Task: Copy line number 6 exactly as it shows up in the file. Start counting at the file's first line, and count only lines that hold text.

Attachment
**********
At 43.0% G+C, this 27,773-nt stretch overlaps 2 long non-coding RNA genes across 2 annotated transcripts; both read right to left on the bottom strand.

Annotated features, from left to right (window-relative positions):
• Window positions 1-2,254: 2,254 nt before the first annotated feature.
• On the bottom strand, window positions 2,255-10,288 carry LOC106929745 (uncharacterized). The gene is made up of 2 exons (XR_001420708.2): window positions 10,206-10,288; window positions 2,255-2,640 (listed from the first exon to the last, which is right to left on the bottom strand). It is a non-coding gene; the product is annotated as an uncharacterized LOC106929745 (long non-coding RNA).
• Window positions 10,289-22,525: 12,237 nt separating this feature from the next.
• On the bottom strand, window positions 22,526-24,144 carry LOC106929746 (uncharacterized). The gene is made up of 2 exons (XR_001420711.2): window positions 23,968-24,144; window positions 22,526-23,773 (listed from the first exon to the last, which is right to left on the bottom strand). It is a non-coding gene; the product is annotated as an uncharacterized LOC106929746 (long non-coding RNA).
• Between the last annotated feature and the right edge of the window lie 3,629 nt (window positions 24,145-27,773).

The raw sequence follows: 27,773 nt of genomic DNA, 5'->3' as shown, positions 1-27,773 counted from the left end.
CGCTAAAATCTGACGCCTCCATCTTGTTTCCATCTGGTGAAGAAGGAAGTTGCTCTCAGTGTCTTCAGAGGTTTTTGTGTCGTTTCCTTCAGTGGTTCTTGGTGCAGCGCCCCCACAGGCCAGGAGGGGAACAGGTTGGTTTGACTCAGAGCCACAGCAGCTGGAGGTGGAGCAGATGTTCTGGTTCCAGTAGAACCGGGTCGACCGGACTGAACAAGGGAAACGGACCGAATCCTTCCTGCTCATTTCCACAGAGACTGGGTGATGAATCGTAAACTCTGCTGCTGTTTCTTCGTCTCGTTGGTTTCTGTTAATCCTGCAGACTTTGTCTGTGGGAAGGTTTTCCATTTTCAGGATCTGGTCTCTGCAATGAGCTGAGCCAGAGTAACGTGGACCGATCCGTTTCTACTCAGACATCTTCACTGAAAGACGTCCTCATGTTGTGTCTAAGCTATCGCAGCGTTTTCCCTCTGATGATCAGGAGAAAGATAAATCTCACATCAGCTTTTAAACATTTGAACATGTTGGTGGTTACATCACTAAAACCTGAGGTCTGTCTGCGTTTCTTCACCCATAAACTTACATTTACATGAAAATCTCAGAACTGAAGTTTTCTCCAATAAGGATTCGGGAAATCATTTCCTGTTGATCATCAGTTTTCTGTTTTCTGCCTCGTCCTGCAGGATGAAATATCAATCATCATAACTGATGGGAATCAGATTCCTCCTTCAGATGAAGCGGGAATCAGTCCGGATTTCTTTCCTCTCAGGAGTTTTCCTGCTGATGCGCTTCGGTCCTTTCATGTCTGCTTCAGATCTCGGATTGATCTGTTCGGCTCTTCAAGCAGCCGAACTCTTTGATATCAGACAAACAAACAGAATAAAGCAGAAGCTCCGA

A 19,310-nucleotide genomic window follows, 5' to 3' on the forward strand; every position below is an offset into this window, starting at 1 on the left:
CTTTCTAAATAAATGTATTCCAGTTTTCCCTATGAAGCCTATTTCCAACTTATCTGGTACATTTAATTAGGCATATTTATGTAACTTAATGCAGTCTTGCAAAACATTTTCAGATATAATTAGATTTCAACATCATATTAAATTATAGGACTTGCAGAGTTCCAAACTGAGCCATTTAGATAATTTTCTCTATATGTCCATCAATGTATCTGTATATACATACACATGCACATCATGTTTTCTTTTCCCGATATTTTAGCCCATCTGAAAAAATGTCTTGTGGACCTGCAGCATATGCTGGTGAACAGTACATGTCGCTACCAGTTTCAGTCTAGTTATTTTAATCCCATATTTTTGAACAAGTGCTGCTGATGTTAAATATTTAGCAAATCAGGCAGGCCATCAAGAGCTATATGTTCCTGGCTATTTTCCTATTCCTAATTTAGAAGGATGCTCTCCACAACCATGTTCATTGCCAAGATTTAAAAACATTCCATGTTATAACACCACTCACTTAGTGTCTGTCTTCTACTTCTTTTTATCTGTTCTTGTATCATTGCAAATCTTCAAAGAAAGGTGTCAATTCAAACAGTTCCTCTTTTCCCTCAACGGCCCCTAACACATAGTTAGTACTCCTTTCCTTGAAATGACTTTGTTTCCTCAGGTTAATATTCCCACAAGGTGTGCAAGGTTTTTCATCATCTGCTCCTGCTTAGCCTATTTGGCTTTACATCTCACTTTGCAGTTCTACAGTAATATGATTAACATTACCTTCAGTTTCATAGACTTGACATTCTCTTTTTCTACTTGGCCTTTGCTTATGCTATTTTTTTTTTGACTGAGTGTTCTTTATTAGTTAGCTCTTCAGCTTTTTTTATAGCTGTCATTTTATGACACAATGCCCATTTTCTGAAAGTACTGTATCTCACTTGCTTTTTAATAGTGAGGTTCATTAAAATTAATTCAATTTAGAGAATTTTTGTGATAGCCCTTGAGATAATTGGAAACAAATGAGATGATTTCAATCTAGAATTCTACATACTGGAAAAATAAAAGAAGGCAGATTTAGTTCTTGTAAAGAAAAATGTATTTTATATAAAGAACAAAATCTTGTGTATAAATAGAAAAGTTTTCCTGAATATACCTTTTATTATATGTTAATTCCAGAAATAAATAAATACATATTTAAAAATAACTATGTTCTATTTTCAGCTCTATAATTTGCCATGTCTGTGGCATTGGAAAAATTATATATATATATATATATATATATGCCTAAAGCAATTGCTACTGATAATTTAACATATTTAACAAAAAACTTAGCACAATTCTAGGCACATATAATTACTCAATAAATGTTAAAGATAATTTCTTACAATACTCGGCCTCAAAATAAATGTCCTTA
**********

• On the bottom strand, window positions 22,526-24,144 carry LOC106929746 (uncharacterized). The gene is made up of 2 exons (XR_001420711.2): window positions 23,968-24,144; window positions 22,526-23,773 (listed from the first exon to the last, which is right to left on the bottom strand). It is a non-coding gene; the product is annotated as an uncharacterized LOC106929746 (long non-coding RNA).